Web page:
"The English airplane flies above the reporters."
Translation:Az angol repülőgép a riporterek fölött repül.
I think it is the derivatives of "up", "upwards" that have these two versions, with "e" and "ö". "Fel-/föl-":
- fölött - felett
- fölül - felül
- fölösleg - felesleg
- föl- - fel-
Verbs, and nouns created from verbs, with the preverb:
- fölmenni - felmenni
- föláll - feláll
- föltétel - feltétel
- fölkelés - felkelés
- fölséges - felséges
But careful, there may be accidental pairs that are not actual pairs:
fölé - felé - NOT THE SAME
"Fölé" means "to a position above sg"
"Felé" means "towards sg".
fölöz - felez - NOT THE SAME
"Fölöz" means "skim" as in "skim the milk"
"Felez" means "divide in half"
Also, there is a dialect in Hungary that replaces "e" with "ö" in many many words. But that is strictly a dialect.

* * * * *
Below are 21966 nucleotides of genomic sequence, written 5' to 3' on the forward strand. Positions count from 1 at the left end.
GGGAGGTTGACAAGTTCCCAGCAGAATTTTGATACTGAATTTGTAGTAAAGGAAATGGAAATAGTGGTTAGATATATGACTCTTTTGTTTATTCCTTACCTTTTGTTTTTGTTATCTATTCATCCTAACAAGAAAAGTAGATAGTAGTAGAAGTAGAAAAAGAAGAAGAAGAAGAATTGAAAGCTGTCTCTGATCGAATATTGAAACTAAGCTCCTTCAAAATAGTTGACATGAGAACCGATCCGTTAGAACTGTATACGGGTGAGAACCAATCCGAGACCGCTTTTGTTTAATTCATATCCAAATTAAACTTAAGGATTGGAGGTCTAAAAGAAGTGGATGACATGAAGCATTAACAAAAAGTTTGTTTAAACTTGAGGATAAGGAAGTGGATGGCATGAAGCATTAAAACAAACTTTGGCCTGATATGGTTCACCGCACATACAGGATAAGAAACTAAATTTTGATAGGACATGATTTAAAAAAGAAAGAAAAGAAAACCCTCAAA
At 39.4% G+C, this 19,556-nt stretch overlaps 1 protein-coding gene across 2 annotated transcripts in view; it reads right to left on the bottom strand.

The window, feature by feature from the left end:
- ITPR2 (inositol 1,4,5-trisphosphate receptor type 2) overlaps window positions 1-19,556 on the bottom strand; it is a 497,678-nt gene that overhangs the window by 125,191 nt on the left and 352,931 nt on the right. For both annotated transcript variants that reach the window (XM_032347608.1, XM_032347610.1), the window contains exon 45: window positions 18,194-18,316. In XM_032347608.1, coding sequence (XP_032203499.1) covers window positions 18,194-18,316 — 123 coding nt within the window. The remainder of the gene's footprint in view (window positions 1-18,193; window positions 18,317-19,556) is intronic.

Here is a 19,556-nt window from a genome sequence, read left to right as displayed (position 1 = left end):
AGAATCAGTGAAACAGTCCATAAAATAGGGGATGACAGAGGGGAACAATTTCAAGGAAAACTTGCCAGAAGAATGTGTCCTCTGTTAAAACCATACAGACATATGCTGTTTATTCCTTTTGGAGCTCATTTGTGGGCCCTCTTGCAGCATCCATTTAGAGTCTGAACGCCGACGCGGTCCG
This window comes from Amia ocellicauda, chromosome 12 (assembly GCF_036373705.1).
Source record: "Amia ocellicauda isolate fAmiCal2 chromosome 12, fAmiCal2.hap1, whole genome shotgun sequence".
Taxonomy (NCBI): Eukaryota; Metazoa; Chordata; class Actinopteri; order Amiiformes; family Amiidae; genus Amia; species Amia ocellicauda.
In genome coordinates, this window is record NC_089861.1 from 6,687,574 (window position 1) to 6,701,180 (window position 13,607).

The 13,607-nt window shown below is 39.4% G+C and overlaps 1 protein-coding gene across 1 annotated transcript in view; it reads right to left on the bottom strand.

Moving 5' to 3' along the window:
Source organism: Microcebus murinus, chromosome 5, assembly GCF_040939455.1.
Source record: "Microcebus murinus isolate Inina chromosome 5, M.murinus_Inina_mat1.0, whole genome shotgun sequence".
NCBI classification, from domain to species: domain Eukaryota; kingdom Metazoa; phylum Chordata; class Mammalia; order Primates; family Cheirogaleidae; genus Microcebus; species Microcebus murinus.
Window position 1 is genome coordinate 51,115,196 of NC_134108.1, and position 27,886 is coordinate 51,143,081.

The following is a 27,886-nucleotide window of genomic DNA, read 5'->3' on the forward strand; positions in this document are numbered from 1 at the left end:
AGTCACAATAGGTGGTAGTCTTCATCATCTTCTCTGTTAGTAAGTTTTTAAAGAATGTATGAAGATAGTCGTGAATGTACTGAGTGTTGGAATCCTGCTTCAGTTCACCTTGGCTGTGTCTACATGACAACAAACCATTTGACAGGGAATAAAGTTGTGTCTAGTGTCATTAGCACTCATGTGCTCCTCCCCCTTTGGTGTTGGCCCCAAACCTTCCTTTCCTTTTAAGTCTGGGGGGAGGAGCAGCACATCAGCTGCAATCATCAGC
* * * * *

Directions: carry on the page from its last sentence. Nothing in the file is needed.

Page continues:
Oh, one more word pair, completely different, but it has to do with our sentence above. How did I miss it...
Repül - röpül.
They mean the same thing. To fly. "Repül" is the standard but there are derived words that are mostly used in the "ö" version:
- röptet - to make (sg) fly
- röppentyű - some toy that you spin and it flies
- röpgyűlés - meeting on the fly - a quick gathering/meeting, usually political
- röpke (pillanat) - a passing moment
You would not hear some of these in a "rep-" version, at all. But
- röptet - reptet - probably both exist
- röppen - reppen - suddenly flies (away), like a butterfly
OK, let's go crazy. You can, of course, combine "fel-/föl-" with "repül/röpül". It will mean "fly up" / "take off", as a bird or an airplane etc. You can pick your favorite from these, all are fine:
And one more pair:
- zsömle - zsemle - "bun" or "roll", from the bakery. They are the same thing.
Why would it be accusative?
It's not the direct object of the verb.
Instead, it's subordinate to a postposition (fölött) -- which is pretty much the opposite of being a direct argument of a verb.
It doesn't "fly the reporters" -- instead, it flies, and where it flies is "above the reporters". The preposition "above" assigns case to the reporters, not the verb.
And in Hungarian, most postpositions assign the nominative case.